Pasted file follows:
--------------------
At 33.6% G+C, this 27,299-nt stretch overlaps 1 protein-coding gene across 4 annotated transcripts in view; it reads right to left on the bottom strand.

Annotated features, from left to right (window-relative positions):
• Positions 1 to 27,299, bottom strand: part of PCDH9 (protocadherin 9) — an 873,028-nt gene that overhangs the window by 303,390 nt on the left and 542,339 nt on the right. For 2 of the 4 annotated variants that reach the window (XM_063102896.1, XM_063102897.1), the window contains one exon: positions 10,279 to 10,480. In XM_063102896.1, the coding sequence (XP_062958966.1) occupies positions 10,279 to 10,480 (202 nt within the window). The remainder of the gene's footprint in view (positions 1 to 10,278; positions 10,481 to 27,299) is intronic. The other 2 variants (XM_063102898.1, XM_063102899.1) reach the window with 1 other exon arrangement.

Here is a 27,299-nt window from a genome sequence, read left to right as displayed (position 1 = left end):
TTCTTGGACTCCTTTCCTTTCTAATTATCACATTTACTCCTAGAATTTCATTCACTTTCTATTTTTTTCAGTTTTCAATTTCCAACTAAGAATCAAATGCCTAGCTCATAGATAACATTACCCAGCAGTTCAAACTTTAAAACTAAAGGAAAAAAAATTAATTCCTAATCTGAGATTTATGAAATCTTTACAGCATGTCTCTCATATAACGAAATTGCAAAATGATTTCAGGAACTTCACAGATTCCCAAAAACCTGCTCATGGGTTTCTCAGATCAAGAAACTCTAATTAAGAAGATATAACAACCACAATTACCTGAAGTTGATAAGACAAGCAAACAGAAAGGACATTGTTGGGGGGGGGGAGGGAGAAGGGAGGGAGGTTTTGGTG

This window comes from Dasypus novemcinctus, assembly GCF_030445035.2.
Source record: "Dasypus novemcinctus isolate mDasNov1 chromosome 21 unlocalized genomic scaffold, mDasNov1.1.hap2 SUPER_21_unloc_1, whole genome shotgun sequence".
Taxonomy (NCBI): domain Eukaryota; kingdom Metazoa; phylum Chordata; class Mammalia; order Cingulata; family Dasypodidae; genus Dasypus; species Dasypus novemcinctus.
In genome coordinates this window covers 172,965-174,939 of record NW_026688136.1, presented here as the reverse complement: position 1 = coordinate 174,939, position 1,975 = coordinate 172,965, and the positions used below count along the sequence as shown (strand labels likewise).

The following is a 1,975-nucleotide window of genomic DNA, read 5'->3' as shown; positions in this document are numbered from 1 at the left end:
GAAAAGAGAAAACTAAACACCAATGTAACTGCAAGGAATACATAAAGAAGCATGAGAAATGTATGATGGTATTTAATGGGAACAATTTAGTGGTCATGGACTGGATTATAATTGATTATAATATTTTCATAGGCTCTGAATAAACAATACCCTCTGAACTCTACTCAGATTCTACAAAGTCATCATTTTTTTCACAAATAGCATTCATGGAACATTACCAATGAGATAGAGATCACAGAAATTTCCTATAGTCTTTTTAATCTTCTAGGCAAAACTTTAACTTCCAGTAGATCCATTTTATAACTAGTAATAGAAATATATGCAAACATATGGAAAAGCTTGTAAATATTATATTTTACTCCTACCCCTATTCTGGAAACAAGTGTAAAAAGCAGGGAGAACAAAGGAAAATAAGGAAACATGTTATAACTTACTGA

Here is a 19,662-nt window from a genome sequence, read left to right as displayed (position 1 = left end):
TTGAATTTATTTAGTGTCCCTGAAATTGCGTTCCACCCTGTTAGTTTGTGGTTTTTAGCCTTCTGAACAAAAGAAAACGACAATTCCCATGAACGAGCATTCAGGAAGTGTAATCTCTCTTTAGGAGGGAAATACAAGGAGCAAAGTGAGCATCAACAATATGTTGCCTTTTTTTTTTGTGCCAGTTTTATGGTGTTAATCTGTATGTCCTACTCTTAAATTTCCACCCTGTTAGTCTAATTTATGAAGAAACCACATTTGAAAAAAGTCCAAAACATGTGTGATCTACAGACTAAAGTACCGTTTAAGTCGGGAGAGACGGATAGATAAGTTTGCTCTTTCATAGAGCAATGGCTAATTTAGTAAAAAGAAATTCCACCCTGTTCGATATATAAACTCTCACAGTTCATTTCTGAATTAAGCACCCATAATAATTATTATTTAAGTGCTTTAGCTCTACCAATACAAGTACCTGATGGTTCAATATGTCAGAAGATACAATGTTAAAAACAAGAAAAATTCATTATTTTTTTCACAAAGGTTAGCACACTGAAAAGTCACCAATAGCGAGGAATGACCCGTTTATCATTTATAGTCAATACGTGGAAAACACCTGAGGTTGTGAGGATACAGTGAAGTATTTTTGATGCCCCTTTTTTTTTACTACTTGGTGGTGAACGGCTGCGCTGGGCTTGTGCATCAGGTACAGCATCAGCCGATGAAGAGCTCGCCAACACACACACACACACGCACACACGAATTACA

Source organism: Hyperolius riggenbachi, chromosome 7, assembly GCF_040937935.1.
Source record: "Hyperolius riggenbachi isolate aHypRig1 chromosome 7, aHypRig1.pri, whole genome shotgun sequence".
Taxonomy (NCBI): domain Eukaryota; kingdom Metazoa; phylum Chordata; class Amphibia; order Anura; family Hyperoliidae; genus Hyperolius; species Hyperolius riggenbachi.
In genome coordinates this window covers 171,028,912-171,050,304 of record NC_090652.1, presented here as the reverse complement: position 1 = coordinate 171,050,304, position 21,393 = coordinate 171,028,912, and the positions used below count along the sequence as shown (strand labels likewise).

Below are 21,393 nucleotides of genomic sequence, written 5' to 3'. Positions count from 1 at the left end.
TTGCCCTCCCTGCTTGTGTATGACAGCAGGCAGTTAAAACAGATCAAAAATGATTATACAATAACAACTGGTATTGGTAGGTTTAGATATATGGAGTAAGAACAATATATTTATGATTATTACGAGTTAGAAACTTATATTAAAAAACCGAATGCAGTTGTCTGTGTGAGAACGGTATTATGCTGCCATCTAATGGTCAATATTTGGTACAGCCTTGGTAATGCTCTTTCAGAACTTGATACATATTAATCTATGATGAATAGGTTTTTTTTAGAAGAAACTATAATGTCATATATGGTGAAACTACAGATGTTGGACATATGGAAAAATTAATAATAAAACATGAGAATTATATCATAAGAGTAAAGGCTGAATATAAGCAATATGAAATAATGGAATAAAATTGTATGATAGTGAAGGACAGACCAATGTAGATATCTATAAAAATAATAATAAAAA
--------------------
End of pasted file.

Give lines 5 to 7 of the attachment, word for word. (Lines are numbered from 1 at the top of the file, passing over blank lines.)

TTCTTGGACTCCTTTCCTTTCTAATTATCACATTTACTCCTAGAATTTCATTCACTTTCTATTTTTTTCAGTTTTCAATTTCCAACTAAGAATCAAATGCCTAGCTCATAGATAACATTACCCAGCAGTTCAAACTTTAAAACTAAAGGAAAAAAAATTAATTCCTAATCTGAGATTTATGAAATCTTTACAGCATGTCTCTCATATAACGAAATTGCAAAATGATTTCAGGAACTTCACAGATTCCCAAAAACCTGCTCATGGGTTTCTCAGATCAAGAAACTCTAATTAAGAAGATATAACAACCACAATTACCTGAAGTTGATAAGACAAGCAAACAGAAAGGACATTGTTGGGGGGGGGGAGGGAGAAGGGAGGGAGGTTTTGGTG

This window comes from Dasypus novemcinctus, assembly GCF_030445035.2.
Source record: "Dasypus novemcinctus isolate mDasNov1 chromosome 21 unlocalized genomic scaffold, mDasNov1.1.hap2 SUPER_21_unloc_1, whole genome shotgun sequence".